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solstice

solstice (sŏl´stĬs) [Lat.,=sun stands still], in astronomy, either of the two points on the ecliptic that lie midway between the equinoxes (separated from them by an angular distance of 90°). At the solstices the sun's apparent position on the celestial sphere reaches its greatest distance above or below the celestial equator (see equatorial coordinate system), about 231/2° of arc. At the time of summer solstice, about June 22, the sun is directly overhead at noon at the Tropic of Cancer (see tropics). In the Northern Hemisphere the longest day and shortest night of the year occur on this date, marking the beginning of summer. At winter solstice, about Dec. 22, the sun is overhead at noon at the Tropic of Capricorn; this marks the beginning of winter in the Northern Hemisphere. For several days before and after each solstice the sun appears to stand still in the sky, i.e., its noontime elevation does not seem to change from day to day.

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solstice

solstice Either of the two days each year when the Sun is at its greatest angular distance from the celestial equator, leading to the longest day and shortest night (summer solstice) in one hemisphere of the Earth, and the shortest day and longest night (winter solstice) in the other hemisphere. In the Northern Hemisphere, the summer solstice occurs around June 21, and the winter solstice around December 22.

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solstice

solstice either of the two times in the year, the summer solstice and the winter solstice, when the sun reaches its highest or lowest point in the sky at noon, marked by the longest and shortest days. Recorded from Middle English, the word comes via Old French from Latin solstitium, from sol ‘sun’ + stit- ‘stopped, stationary’.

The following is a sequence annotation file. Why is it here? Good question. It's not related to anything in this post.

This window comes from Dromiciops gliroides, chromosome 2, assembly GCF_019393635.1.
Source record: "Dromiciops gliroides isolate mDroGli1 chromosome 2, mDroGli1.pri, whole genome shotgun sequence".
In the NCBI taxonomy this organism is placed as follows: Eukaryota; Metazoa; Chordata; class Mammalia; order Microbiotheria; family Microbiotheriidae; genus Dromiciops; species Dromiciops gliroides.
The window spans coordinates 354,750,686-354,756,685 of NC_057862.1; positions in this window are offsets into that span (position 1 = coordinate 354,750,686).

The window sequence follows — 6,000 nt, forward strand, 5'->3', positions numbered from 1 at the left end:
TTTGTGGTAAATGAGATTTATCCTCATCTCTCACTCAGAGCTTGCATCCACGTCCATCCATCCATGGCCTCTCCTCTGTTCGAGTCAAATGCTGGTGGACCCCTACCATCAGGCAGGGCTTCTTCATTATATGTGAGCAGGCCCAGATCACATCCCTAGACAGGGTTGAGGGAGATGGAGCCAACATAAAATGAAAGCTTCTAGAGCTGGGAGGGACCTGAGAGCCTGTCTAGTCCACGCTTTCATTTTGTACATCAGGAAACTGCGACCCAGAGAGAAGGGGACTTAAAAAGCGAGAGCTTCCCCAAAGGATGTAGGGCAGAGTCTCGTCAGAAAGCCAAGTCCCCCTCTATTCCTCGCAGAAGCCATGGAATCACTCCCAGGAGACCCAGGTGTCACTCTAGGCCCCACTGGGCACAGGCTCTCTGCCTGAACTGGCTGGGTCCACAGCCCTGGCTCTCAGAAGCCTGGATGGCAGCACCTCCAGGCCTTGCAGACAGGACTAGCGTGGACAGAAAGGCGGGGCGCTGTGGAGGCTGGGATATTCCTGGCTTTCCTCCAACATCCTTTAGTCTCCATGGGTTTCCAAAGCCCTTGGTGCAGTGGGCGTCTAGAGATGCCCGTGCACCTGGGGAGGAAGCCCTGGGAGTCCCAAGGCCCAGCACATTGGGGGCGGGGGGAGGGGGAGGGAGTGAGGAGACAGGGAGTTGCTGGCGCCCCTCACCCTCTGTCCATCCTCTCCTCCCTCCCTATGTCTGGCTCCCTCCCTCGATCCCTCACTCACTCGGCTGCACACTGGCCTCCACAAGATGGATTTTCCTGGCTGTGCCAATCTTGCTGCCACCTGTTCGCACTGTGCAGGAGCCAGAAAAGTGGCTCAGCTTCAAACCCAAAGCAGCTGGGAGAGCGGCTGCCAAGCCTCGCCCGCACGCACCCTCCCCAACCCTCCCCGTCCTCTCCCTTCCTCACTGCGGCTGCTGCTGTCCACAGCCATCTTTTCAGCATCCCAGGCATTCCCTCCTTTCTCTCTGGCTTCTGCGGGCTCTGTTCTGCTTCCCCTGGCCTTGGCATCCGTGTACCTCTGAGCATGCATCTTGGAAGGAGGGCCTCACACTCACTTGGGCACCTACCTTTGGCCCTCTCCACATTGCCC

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solstice

sol·stice / ˈsōlstis/ • n. either of the two times in the year, the summer solstice and the winter solstice, when the sun reaches its highest or lowest point in the sky at noon, marked by the longest and shortest days. DERIVATIVES: sol·sti·tial / sōlˈstishəl/ adj.

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solstice

solstice The time of most northerly or southerly declination of the sun from the equator. In the northern hemisphere, the summer solstice is around 22 June and the winter solstice around 22 December. These dates are reversed for the southern hemisphere.

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solstice

solstice XIII. — (O)F. — L. sōlstitium, f. sōl SOL1 + stit-, var. of stat- (as in STATION)
.

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solstice

solsticeAttis, gratis, lattice •malpractice, practice, practise •Atlantis, mantis •pastis •Lettice, lettuce, Thetis •apprentice, compos mentis, in loco parentis, prentice •Alcestis, testis •poetess • armistice •appendicitis, arthritis, bronchitis, cellulitis, colitis, conjunctivitis, cystitis, dermatitis, encephalitis, gastroenteritis, gingivitis, hepatitis, laryngitis, lymphangitis, meningitis, nephritis, neuritis, osteoarthritis, pericarditis, peritonitis, pharyngitis, sinusitis, tonsillitis •epiglottis, glottis •solstice •mortise, rigor mortis •countess • viscountess •myosotis, notice, Otis •poultice • justice • giantess • clematis •Curtis • interstice • Tethys •Glenrothes • Travis •Jarvis, parvis •clevis, crevice, Nevis •Elvis, pelvis •Avis, Davies, mavis •Leavis • Divis • novice • Clovis •Jervis, service •marquess, marquis

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